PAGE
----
SSi Forum

Spoken Welsh vs Traditional Welsh


#1

I have seen differences in spoken Welsh and Traditional Welsh.Some words and phrases in Spoken Welsh have been shortened from the Traditional Welsh.Now I still use the Traditional Welsh in speech no problem being understood.That is the Welsh that I learned many years ago and is implanted in me.Sometimnes I have difficulty understanding the short forms of Welsh.
.Does anyone else still use the Traditional Welsh or is being banished into Written Welsh only?
Roeddwn i (o’n i)
wedi bod( di bod)
fy mod i (bo fi)
Doeddwn i ddim (O’n i ddim)
Be interesting to hear what some of the SSIW members think.


#2

The forms such as “roeddwn i” are what was taught years ago as “standard Welsh” in classes for adult Welsh learners. As a result, when one tried out one’s Welsh on a native speaker, they said things like, “Oh, you speak such good Welsh,” which was a kind of code for, “I’m terrified of speaking to you because you’ll think my Welsh is sloppy and you might ask me about grammar and mutations!”

Of course the native speaker’s Welsh was not “sloppy” or “bad Welsh” it was exactly how people speak. In English we use contractions and if you transcribed things phonetically, in my dialect you’d have things like “Ah’ve bin” instead of “I have been” or “Dyuh know” instead of “Do you know.”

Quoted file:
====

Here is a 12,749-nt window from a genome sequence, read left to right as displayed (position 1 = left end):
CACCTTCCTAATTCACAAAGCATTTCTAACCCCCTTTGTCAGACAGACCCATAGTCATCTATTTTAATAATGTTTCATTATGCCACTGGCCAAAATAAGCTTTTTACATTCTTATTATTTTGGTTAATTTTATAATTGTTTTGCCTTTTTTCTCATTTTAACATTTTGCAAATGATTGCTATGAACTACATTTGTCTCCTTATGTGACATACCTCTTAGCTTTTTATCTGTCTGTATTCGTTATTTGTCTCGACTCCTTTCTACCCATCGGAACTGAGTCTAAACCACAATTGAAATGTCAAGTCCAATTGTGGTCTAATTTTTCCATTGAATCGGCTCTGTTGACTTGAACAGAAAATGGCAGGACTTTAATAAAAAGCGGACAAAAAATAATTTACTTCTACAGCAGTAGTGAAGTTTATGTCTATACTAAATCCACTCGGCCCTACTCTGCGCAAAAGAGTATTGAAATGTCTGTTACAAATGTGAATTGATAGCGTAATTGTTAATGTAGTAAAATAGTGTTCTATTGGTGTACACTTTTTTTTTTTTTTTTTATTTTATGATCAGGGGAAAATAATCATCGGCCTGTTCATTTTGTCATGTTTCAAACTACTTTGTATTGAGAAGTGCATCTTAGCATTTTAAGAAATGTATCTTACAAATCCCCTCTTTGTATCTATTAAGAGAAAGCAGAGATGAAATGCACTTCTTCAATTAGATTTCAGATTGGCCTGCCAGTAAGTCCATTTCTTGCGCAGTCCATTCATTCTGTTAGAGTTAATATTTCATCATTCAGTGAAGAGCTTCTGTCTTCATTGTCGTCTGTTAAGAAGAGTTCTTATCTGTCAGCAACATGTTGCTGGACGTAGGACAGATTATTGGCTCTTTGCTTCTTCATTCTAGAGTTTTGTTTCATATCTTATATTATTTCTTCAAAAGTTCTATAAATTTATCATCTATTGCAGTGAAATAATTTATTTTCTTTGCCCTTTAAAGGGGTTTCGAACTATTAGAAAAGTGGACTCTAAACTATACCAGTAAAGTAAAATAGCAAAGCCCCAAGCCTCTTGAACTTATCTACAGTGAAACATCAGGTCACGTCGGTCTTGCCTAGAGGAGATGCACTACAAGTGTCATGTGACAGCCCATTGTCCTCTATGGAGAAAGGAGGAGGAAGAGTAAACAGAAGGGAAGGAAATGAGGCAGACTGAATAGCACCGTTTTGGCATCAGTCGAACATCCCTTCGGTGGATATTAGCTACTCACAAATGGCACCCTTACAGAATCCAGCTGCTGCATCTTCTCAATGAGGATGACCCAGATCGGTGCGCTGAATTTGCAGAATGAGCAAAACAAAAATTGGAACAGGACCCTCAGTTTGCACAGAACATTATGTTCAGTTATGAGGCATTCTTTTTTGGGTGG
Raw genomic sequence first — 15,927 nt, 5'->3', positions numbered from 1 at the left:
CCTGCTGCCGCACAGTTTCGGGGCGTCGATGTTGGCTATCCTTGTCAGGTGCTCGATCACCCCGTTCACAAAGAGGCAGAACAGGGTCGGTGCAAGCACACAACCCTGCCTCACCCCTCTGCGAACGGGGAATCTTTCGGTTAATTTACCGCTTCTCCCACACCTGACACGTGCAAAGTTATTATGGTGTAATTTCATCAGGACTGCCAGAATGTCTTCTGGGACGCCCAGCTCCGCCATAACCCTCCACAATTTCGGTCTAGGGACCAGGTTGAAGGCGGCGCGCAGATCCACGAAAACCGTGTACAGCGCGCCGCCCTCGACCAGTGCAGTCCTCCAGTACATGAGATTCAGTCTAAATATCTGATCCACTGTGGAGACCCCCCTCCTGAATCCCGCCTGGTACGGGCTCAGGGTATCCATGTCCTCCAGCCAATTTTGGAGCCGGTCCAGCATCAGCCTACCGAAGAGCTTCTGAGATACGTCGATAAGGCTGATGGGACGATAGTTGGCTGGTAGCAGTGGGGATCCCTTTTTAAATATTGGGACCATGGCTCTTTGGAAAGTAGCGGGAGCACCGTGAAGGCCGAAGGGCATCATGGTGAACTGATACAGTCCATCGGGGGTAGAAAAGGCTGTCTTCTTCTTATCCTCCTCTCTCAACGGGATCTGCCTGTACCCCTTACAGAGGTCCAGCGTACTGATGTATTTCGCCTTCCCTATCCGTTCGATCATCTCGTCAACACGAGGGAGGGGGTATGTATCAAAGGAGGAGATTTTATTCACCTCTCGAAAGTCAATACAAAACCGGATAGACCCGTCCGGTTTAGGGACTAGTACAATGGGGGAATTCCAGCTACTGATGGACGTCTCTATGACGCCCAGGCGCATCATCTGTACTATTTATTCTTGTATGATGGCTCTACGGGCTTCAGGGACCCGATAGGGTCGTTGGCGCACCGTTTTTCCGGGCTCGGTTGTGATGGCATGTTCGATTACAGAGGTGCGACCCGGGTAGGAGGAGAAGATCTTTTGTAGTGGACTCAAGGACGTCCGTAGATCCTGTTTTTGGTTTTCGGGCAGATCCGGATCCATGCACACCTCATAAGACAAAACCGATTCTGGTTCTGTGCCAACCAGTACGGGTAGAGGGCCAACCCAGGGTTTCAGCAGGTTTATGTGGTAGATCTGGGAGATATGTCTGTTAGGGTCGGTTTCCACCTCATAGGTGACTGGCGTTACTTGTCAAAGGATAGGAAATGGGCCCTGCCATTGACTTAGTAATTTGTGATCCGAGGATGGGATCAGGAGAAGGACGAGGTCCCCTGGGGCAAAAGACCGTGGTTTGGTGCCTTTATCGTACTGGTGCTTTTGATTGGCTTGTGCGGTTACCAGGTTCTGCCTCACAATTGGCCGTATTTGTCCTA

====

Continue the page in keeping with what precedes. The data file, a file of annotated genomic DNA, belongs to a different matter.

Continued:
If you’re happy speaking in a more formal register and native speakers are also happy with talking to you, then there’s no need to change, but becoming familiar with the shortened forms will help in understanding others.


#3

That is such an interesting topic… if you learnt Welsh a long time ago I think the patterns must be in your memory brain… my husband grew up in Wales and learnt Welsh up to 4… but then moved and never spoke it again… and is now relearning…. But he sounds Welsh and instinctively knows what it sounds and feels like… even if it’s from a long time ago as he’s 60…I’m English and I’m currently on level 2… I chat every week to my husband’s native Welsh speaking aunt who is 70 who lives in Ammanford… she is very encouraging and tells me that some of the SSW southern course phrases are ‘northern Welsh… ‘ ‘we wouldn’t say that’ … introduces me to a load of colloquial phrases I’ve never heard of., but… we can now have conversations…. And she can understand what I’m trying to mangle…with my English accent😂.

So I’ve come to the conclusion the Welsh language is a very flexible and organic language where there is a common thread that everyone can understand and relate to… and Welsh people are much more relaxed about how it should be said and like a lot of variety in how it is said or written :joy: